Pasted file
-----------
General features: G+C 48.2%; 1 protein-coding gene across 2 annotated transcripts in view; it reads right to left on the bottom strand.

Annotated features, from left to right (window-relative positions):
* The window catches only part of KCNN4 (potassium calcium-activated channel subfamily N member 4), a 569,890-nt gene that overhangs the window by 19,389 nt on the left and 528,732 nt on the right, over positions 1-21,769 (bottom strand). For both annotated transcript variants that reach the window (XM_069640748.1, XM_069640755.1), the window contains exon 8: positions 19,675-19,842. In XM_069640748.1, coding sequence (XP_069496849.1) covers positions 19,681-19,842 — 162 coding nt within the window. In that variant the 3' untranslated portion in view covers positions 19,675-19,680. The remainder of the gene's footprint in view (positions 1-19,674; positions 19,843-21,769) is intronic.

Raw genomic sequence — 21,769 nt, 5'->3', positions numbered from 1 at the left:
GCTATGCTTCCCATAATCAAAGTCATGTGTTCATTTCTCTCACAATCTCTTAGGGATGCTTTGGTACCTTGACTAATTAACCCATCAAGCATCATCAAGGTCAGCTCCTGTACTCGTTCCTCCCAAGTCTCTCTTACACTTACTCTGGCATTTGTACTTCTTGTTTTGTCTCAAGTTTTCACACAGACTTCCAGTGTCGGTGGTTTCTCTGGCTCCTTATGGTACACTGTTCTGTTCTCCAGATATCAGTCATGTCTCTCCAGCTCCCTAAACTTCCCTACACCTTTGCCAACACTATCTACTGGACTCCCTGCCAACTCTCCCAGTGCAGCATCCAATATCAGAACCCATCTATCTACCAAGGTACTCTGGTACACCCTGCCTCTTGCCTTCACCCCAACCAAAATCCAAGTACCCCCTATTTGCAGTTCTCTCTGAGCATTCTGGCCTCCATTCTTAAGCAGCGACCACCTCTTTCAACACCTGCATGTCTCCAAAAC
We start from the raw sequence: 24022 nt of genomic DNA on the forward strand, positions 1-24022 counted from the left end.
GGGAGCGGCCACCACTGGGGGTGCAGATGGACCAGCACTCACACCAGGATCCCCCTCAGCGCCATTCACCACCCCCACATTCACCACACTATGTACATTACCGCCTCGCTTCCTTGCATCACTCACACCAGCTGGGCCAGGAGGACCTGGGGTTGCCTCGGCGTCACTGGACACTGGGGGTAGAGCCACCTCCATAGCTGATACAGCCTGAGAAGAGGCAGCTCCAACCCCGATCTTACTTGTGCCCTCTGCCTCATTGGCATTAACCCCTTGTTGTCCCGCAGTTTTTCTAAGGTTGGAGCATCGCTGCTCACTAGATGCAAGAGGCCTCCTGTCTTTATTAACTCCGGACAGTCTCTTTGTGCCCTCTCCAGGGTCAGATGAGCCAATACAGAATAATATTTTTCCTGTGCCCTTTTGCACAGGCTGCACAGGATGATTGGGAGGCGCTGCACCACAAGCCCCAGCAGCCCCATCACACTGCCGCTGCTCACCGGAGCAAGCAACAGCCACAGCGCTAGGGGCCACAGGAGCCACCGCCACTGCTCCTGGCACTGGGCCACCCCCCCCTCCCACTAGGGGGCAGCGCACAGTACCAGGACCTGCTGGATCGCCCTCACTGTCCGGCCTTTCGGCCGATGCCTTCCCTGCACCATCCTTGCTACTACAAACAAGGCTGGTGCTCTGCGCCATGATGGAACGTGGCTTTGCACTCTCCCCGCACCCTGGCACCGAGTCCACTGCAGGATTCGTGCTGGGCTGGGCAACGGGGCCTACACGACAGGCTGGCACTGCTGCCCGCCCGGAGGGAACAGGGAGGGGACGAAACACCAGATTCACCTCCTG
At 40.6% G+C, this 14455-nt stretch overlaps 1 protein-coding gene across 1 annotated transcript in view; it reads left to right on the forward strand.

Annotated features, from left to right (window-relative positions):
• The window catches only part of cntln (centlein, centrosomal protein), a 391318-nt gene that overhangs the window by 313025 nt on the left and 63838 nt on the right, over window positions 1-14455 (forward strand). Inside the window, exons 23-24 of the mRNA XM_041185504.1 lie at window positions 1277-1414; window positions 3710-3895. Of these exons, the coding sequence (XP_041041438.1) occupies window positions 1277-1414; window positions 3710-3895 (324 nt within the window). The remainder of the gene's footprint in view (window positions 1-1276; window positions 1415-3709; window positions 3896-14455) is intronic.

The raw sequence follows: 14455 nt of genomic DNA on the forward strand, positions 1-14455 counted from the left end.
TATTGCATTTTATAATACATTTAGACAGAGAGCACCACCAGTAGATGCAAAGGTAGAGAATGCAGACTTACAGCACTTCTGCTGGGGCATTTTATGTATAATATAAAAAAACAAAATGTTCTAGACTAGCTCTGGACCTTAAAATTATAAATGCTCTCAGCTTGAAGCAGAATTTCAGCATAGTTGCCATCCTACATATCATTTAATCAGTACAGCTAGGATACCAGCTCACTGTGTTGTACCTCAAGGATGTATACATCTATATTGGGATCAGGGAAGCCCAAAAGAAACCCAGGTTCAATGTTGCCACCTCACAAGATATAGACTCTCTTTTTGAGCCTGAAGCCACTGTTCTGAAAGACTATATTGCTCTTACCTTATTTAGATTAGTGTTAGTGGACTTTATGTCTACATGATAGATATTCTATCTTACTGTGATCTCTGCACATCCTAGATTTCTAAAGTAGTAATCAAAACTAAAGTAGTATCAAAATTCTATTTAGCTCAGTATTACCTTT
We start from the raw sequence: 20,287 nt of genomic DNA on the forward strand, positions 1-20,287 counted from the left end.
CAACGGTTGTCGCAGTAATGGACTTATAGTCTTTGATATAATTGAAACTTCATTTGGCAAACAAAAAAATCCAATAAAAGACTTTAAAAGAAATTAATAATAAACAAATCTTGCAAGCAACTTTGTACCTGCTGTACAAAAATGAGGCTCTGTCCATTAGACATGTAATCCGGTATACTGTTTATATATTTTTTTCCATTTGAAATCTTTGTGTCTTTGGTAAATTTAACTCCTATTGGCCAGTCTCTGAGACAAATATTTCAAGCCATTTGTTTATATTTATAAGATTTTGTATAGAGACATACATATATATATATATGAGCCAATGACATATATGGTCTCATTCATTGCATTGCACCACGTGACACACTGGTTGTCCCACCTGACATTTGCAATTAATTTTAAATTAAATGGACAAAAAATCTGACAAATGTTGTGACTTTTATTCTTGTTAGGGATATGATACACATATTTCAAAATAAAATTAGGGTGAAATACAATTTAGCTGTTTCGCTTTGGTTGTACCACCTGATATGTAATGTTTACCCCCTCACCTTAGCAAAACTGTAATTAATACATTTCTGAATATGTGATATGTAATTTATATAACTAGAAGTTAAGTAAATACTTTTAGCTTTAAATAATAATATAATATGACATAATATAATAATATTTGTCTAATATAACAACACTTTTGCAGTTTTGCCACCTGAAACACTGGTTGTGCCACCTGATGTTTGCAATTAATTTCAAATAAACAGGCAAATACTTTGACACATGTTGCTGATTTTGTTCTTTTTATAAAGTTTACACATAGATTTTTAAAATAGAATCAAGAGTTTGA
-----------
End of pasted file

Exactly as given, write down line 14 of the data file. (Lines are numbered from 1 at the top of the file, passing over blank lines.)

CAACGGTTGTCGCAGTAATGGACTTATAGTCTTTGATATAATTGAAACTTCATTTGGCAAACAAAAAAATCCAATAAAAGACTTTAAAAGAAATTAATAATAAACAAATCTTGCAAGCAACTTTGTACCTGCTGTACAAAAATGAGGCTCTGTCCATTAGACATGTAATCCGGTATACTGTTTATATATTTTTTTCCATTTGAAATCTTTGTGTCTTTGGTAAATTTAACTCCTATTGGCCAGTCTCTGAGACAAATATTTCAAGCCATTTGTTTATATTTATAAGATTTTGTATAGAGACATACATATATATATATATGAGCCAATGACATATATGGTCTCATTCATTGCATTGCACCACGTGACACACTGGTTGTCCCACCTGACATTTGCAATTAATTTTAAATTAAATGGACAAAAAATCTGACAAATGTTGTGACTTTTATTCTTGTTAGGGATATGATACACATATTTCAAAATAAAATTAGGGTGAAATACAATTTAGCTGTTTCGCTTTGGTTGTACCACCTGATATGTAATGTTTACCCCCTCACCTTAGCAAAACTGTAATTAATACATTTCTGAATATGTGATATGTAATTTATATAACTAGAAGTTAAGTAAATACTTTTAGCTTTAAATAATAATATAATATGACATAATATAATAATATTTGTCTAATATAACAACACTTTTGCAGTTTTGCCACCTGAAACACTGGTTGTGCCACCTGATGTTTGCAATTAATTTCAAATAAACAGGCAAATACTTTGACACATGTTGCTGATTTTGTTCTTTTTATAAAGTTTACACATAGATTTTTAAAATAGAATCAAGAGTTTGA